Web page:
Andy Warhol’s Guide to Life

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Andy Warhol’s legacy has grown and grown and, since his death in 1987, taken on a life of its own in this 21st-century world where it seems everybody is trying to be famous for 15 minutes. Whether you think of him as a painter, filmmaker, businessman, scam artist, genius, philosopher, thief, prophet, or phoney, you can’t deny Warhol’s influence on contemporary culture. Just scanning through a copy of his book The Philosophy of Andy Warhol reveals plenty of the wisdom we associate with Warhol. Whether he actually came up with the ideas or stole them (as he was known to do) is anybody’s guess — but there’s a lot that any modern-day fame seeker or regular Joe can get from reading a copy today. Since he was born on this day in 1928, sharing some of that advice seems like a decent way to celebrate his birthday.

“The only time I ever want to be something is outside a party so I can get in.”

“They always say time changes things, but you actually have to change them yourself.”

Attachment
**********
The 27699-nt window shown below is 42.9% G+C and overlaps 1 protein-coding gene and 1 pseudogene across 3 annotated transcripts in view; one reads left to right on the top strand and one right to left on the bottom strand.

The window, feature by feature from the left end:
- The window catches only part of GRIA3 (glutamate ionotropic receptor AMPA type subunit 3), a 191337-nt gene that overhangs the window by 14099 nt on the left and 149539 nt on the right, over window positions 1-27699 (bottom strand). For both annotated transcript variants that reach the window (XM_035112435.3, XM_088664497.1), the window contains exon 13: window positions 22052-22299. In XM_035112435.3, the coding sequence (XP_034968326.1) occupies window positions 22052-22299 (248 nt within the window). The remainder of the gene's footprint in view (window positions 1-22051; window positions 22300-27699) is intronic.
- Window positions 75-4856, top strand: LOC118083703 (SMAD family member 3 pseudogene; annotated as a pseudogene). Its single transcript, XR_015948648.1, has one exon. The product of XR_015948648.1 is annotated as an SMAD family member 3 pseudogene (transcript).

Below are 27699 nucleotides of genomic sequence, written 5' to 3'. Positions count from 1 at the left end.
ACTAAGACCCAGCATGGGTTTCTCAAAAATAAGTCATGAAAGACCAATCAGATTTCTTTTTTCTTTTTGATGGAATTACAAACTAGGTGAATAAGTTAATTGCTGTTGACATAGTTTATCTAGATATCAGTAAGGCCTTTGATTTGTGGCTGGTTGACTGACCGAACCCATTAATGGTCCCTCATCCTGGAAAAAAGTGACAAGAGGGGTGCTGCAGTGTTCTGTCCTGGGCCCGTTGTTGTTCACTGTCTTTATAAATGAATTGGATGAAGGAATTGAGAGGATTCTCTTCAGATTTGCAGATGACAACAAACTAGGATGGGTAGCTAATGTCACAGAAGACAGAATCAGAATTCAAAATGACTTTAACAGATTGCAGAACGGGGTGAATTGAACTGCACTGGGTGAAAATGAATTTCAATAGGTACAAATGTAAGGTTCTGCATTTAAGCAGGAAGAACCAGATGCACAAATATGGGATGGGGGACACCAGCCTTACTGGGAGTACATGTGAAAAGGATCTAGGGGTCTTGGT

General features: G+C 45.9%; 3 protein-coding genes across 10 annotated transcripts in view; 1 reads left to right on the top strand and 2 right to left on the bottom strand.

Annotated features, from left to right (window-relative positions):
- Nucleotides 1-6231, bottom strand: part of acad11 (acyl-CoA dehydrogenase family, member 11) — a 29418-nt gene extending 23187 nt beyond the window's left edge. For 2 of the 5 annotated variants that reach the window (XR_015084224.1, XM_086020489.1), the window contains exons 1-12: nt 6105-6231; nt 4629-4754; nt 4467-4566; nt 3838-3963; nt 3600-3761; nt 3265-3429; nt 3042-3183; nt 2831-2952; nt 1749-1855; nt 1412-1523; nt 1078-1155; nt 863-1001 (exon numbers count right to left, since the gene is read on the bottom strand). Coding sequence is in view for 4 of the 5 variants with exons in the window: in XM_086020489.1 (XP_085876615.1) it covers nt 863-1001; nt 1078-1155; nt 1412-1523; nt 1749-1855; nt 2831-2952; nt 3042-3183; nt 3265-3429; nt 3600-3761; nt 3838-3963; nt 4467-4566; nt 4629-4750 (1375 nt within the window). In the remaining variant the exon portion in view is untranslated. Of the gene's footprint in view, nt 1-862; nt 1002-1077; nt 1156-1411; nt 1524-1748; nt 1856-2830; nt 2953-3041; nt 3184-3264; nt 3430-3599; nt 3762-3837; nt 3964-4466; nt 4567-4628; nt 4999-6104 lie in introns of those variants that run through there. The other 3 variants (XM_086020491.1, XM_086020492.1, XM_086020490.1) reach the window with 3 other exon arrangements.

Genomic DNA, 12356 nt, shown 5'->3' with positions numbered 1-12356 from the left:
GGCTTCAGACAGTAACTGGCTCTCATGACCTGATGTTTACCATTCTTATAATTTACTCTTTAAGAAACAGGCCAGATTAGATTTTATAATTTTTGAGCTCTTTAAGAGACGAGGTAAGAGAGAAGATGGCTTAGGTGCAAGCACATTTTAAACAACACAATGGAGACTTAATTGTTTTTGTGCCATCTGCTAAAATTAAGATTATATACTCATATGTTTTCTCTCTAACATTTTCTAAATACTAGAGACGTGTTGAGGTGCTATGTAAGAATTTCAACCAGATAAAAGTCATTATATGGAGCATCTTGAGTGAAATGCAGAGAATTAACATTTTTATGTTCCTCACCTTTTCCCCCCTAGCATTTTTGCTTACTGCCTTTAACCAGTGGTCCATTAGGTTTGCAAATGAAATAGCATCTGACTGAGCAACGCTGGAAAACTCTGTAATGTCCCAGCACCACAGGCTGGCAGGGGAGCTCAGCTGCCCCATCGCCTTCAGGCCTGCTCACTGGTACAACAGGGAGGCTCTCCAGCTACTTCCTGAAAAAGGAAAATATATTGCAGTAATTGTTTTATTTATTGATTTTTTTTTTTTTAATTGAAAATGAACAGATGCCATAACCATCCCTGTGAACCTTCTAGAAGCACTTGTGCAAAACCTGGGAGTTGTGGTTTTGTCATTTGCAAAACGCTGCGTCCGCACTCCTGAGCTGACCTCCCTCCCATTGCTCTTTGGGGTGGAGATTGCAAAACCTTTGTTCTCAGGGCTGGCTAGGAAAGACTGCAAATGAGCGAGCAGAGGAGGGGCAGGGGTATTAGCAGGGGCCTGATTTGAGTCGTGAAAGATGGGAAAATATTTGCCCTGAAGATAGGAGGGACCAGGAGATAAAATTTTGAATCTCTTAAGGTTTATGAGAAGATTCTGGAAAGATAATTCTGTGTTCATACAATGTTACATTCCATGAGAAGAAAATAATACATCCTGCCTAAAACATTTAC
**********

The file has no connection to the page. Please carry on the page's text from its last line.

“When I did my self-portrait, I left all the pimples out because you always should. Pimples are a temporary condition and they don’t have anything to do with what you really look like. Always omit the blemishes — they’re not part of the good picture you want.”

“Everybody must have a fantasy.”

“You can never predict what little things in the way somebody looks or talks or acts will set off peculiar emotional reactions in other people.”

“Everybody has a different idea of love. One girl I know said, ‘I knew he loved me when he didn’t come in my mouth.’”

“I suppose I have a really loose interpretation of ‘work,’ because I think that just being alive is so much work at something you don’t always want to do.”

“The biggest price you pay for love is that you have to have somebody around, you can’t be on your own, which is always so much better.”